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Posterior fossa dural arteriovenous fistula presenting clinically as a carotid–cavernous fistula treated by a direct access cavernous sinus approach


Dural arteriovenous fistulas (dAVFs) represent approximately 10–15% of all cerebral vascular malformations. Although dAVFs can occur anywhere in the brain, they occur most frequently in the cavernous and transverse-sigmoid sinuses. Posterior fossa dAVFs presenting clinically as carotid–cavernous fistulae (CCF) are rarely encountered in clinical practice. We discuss and illustrate an unusual case of a left posterior fossa dAVF that presented clinically with chemosis and early visual impairment, similar to that of CCF. This was subsequently treated by a direct access cavernous sinus approach. We describe the technique used to access the cavernous sinus directly in cases where conventional transvenous and transarterial routes have been exhausted.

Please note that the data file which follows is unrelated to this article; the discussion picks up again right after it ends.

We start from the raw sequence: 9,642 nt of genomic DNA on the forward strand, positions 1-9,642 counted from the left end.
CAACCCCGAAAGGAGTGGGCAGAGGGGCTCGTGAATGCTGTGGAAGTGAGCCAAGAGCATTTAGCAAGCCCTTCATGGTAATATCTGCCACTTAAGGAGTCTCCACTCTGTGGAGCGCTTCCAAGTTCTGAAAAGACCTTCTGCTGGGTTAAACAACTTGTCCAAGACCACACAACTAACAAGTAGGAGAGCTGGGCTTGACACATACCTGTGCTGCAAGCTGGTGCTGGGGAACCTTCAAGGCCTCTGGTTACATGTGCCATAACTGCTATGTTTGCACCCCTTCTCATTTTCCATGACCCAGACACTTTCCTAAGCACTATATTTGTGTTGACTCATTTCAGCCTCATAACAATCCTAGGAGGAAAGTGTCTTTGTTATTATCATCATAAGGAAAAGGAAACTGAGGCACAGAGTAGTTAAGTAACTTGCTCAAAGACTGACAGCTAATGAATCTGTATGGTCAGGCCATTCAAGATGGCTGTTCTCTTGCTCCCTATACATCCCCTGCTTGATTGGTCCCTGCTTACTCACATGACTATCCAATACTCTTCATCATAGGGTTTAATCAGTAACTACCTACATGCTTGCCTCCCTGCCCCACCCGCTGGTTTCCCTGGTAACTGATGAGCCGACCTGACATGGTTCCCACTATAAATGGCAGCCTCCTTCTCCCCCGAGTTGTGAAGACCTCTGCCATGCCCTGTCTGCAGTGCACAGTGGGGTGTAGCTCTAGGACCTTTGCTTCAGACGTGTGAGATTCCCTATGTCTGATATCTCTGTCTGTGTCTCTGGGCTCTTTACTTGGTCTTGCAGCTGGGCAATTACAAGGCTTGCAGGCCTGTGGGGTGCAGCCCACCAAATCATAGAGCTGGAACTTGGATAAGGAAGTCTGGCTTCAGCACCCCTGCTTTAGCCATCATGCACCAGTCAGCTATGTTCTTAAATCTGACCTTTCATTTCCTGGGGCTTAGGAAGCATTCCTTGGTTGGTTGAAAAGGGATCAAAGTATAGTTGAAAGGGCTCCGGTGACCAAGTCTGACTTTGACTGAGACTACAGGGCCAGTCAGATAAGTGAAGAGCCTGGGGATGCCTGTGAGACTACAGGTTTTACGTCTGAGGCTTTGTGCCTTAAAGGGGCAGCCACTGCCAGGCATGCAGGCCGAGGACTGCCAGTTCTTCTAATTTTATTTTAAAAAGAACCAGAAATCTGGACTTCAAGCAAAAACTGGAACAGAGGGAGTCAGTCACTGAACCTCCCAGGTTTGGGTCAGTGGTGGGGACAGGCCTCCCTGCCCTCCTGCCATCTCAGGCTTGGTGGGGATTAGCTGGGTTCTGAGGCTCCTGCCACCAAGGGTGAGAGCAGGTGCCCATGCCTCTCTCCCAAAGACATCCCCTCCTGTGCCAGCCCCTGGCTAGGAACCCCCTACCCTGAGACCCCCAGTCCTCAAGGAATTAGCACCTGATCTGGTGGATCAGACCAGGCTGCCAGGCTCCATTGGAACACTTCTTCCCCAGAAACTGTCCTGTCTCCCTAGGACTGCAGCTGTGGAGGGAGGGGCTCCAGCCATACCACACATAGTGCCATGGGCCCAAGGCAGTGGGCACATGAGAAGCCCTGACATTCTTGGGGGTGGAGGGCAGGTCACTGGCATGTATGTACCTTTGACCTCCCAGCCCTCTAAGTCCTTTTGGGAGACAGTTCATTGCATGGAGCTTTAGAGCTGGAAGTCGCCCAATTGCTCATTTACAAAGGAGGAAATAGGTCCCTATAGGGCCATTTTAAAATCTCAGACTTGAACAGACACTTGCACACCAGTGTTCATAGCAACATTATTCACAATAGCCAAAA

• Fistula
  • Posterior fossa
  • Technique
  • Vascular Malformation

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